She held that the generalization implicit in translation approaches are not applicable to different regional languages in India. Translation practice should break the existing hierarchies targeting more and more equity penetrating the institutional politics. She also asserted that originality is a dubious notion when there is hybridity of cultures. In India one witnesses interplay of hierarchy of the source text and the target text. Dr. Kothari’s attention was in using translation as a sociological practice, especially on the language of violence. Working from a philosophical standpoint, Dr. Sachin Ketkar, from the Department of English, M. S. University of Baroda in his presentation on “Beyond Words: Translation as a Trope in Philosophical Discourse” discussed the ideas of Derrida and commented on significant paradigms of Hermeneutics. He discussed the dispute between the monadic view and the universalist view of translation. He accordingly suggested that translation is also about the difference between signifier and signified. He introduced the perspectives of Indian Philosophy; especially in the context of Brahmin Metaphysics and Buddhist Metaphysics where for the former truth is unchanging and for the latter truth is immanent. Underlying much of the theory and practice of translation is the politics of postcolonialism, which was sufficiently argued by Dr. Bed P. Giri, visiting fellow to the Institute of Advanced Education Communication, Kathmandu, Nepal and currently a Scholar-in-Residence at the Centre for Contemporary Theory. Dr. Giri commented on the hierarchies and postcolonial politics surrounding much of the grammar of translation. He also developed on the relative richness and poverty of languages influencing the act of translation, comparative difficulties in translating simpler works and works of art, hierarchy of languages, and the admittance of no clear cut rules of translation that mark translation practice in the post colonial situation. Translation becomes all the more prerequisite in the postcolonial context because of its indulgence with issues of social concern despite the employment of the language of the colonizers. Nevertheless, Dr, Giri stated that postcolonial translators have to think more about ethical and intellectual translation, different languages fundamentally being equal, acknowledging the fact that translator is not a cultural messiah, but can be a mediating link between cultures.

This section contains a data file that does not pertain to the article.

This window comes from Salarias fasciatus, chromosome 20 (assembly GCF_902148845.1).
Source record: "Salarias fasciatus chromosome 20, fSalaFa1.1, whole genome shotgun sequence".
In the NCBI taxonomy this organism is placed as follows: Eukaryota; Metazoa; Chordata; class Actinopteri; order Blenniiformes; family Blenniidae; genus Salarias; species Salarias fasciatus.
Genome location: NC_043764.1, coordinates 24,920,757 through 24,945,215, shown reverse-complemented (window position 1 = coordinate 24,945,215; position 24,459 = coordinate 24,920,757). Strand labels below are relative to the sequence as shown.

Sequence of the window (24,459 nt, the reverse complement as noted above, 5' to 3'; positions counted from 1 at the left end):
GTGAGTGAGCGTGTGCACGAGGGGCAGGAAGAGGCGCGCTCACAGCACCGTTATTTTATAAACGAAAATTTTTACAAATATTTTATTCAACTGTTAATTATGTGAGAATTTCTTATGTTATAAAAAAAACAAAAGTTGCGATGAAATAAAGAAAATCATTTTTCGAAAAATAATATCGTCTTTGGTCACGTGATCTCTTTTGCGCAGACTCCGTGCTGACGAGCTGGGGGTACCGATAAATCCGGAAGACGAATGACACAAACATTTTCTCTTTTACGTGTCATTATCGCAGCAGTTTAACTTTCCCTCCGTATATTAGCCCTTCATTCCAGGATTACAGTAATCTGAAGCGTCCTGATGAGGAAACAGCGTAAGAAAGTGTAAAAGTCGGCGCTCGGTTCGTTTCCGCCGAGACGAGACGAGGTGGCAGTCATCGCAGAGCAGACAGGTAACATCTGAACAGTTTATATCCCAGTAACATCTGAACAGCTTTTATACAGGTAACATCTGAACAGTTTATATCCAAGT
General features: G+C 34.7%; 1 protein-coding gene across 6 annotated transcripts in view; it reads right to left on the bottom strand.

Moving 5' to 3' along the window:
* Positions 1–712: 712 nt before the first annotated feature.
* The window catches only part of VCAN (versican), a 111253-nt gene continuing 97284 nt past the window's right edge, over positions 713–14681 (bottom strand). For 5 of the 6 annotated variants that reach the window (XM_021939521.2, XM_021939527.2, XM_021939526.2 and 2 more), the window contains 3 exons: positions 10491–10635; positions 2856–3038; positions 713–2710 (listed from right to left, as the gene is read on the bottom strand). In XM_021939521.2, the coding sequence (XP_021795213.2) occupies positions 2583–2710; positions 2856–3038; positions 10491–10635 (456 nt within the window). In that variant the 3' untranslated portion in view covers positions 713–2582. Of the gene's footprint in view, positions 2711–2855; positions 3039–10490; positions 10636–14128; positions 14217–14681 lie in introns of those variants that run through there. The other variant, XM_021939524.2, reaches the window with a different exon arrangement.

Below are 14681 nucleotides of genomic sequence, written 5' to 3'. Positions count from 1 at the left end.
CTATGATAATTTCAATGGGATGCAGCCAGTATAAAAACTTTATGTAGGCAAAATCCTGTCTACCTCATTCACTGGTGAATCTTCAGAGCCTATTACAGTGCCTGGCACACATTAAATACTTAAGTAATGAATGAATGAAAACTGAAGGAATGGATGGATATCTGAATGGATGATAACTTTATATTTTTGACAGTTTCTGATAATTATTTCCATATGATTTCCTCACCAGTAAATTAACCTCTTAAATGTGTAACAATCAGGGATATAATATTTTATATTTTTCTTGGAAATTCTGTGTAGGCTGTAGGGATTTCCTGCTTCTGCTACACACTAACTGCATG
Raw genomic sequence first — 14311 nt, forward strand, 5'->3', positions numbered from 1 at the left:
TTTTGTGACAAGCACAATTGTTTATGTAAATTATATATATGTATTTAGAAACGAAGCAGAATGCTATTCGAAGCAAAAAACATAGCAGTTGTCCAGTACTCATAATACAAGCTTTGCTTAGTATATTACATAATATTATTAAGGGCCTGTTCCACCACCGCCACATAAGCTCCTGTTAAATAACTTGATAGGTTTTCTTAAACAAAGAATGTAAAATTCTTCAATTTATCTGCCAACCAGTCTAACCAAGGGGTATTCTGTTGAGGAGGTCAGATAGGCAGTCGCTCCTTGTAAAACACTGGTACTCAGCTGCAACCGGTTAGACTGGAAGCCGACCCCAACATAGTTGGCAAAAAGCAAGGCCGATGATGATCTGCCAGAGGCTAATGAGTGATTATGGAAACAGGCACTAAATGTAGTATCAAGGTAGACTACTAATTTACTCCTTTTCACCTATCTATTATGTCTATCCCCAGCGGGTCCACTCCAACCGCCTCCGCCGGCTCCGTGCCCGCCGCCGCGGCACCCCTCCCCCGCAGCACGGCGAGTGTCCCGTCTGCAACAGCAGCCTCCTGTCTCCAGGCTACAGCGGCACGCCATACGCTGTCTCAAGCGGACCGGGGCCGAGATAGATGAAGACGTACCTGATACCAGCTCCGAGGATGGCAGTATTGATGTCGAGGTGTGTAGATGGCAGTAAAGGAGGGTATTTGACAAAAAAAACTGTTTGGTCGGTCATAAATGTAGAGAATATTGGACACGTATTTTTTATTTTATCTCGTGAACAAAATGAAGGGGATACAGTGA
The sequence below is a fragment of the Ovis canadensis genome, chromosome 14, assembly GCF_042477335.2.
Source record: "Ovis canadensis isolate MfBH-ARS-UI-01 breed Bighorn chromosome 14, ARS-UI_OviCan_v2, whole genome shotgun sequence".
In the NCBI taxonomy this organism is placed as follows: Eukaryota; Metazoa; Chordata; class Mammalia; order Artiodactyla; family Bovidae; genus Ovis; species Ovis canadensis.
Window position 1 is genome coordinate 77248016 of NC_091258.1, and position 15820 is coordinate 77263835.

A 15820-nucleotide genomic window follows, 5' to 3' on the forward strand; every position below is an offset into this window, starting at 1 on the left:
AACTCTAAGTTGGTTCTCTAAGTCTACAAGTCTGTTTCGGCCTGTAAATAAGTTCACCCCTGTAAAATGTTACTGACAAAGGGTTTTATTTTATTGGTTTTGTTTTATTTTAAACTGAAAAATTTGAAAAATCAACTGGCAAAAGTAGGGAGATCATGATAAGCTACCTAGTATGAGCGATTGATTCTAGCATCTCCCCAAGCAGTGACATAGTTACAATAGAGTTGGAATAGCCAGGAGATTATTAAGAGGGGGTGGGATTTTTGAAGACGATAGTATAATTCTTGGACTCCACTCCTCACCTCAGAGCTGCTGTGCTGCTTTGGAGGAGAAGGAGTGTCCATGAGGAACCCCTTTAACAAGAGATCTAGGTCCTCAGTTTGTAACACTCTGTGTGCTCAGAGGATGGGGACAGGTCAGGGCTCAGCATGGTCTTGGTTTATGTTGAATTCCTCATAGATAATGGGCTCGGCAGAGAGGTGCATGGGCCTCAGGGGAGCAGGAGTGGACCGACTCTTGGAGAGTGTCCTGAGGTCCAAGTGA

The seminar also drew some attention to the translation practice in India, with specific reference to Gujarat. In his paper, “Shadows of the West: the Language of Contemporary Gujarati Literary Criticism”, Dr Bharat Mehta, Department of Gujarati, M S University of Baroda,  presented a critical picture of Gujarati Literary Criticism and translations of Western literary criticism and theory being strongly inclined to the formalistic approach. He suggested that much of the scholarship in Gujarati translation need to adopt new sociological dimensions to their translation. The language of Western theories in translations, he found, incomprehensible, and recommended that translations of western theories be recontextualized in terms of political, social and literary needs. Presentations by Darshini Dadawala, Department of Gujarati, M. S. University of Baroda; Asha Makhecha, Department of English, C. Z. Patel College of Business and Management, Vallabh Vidyanagar; and Niva Bhandari from the Department of English, Jai Narayan Vyas University, Jodhpur, Rajasthan highlighted different approaches to translation in an attempt to balance the critical views of other presentations. Their ideas centered around factors involved in translating a poem, correlation of the theories of culture and theories of translation where languages and idioms differ in the target text from that of the source text and ways of coping with the various meanings.  

 

 

The seminar was in some way a success since it opened the discourse on translations studies by bringing in and providing a space for scholars from across the western region as well as from such South Asian nations as Sri Lanka, Nepal and Bangladesh. The Forum reiterated its commitment to promoting and supporting the theory and practice of translation as one of its thrust areas.